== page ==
Talk about gender issues in many churches and you’d think you were volunteering to be burned at the stake.
As an aside though, isn’t it better now that differences between Christians are dealt with without the need to kill each other?
Anyway, about gender issues, I am very uncomfortable with much that is said and debated about the role of women in the church. I have listened to, and read, the arguments but I find many of them unconvincing. It seems to me that a key text in the ancient documents that is often overlooked, is a portion of the letter written by Paul to the believers in Galatia (in what we now know as central Turkey).
The portion I am referring to is in Galatians, beginning in verse 26 of chapter 3 and continuing to verse 8 of chapter 4.
3:26 For in Christ Jesus you are all sons of God through faith.
27 For all of you who were baptised into Christ have clothed yourselves with Christ.
28 There is neither Jew nor Greek, there is neither slave nor free, there is neither male nor female – for all of you are one in Christ Jesus.
29 And if you belong to Christ, then you are Abraham’s descendants, heirs according to the promise.
4:1 Now I mean that the heir, as long as he is a minor, is no different from a slave, though he is the owner of everything.
2 But he is under guardians and managers until the date set by his father.
3 So also we, when we were minors, were enslaved under the basic forces of the world.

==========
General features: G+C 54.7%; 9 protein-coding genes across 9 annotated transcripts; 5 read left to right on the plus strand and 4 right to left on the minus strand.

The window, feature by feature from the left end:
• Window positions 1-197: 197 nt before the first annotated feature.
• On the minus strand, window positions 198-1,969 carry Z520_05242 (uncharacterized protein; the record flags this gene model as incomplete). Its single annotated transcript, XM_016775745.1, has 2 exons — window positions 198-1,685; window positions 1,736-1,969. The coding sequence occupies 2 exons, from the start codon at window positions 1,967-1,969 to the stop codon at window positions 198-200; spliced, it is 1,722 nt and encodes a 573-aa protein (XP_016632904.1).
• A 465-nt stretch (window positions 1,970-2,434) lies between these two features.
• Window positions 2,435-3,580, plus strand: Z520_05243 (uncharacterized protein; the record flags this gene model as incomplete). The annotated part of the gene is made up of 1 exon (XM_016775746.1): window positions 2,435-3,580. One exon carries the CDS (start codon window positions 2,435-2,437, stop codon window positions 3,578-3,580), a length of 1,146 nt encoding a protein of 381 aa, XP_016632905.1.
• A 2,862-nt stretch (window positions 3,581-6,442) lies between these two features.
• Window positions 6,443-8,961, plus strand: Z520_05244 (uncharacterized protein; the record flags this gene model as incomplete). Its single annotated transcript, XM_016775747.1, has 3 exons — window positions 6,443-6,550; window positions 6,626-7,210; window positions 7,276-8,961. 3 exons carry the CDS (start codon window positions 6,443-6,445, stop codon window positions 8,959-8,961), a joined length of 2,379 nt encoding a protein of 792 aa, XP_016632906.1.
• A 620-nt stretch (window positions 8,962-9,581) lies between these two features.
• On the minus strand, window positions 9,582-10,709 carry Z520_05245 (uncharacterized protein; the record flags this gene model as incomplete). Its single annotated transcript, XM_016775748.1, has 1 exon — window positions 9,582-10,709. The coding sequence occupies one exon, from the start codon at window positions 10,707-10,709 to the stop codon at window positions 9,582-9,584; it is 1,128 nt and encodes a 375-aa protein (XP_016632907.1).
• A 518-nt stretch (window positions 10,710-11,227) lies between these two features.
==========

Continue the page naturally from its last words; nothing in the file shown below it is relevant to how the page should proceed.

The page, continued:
4 But when the appropriate time had come, God sent out his Son, born of a woman, born under the law,
5 to redeem those who were under the law, so that we may be adopted as sons with full rights.
6 And because you are sons, God sent the Spirit of his Son into our hearts, who calls “Abba! Father!”
7 So you are no longer a slave but a son, and if you are a son, then you are also an heir through God.
Before we ask ourselves questions about this, and draw conclusions, it is worth noting the context. Paul was writing to a group of people that were being pressed by Jewish believers who had taken the step to follow Jesus but still believed that the rituals of the Jewish law were mandatory, including the rite of circumcision. Paul goes into some technical argument about the old covenant law being fulfilled in Christ and followers of Jesus now being justified in God’s sight by faith in Jesus rather than by works.
Paul then makes the point that connecting to Jesus is through faith (“…so that the promise could be given – because of the faithfulness of Jesus Christ – to those who believe.” 3:22b) and alters the status of every believer.
Verses 3:26 and following is explaining that the new status of believers is that they are sons of God. Paul then makes some effort to mention who is included in this designation as sons of God. We see that it includes “all” that have clothed themselves in Christ (verse 27) and it excludes nobody, whether Jew, Greek, slave, free, male or female. Paul then goes on to argue that all those listed are sons, including women.
Paul is not being gender blind but is saying that a female believer has all the inheritance rights of a son and is no second-rate, or other designated, believer. Women too find themselves reading verses 6 and 7 of chapter 4 and seeing themselves there as sons.
Perhaps a variety of feminist may object to being called a son if they prefer a gender neutral term such as child. But that would be to weaken the force of Paul’s argument. Paul in not claiming that God is male, but that God had chosen to reveal himself in a male orientated society and one which would understand inheritance rights of the male heir. To say a female believer is a son is, to me, a dignifying statement that defies attempts to suppress.
Thanks to Fiona Raffell for her photo of the zebras.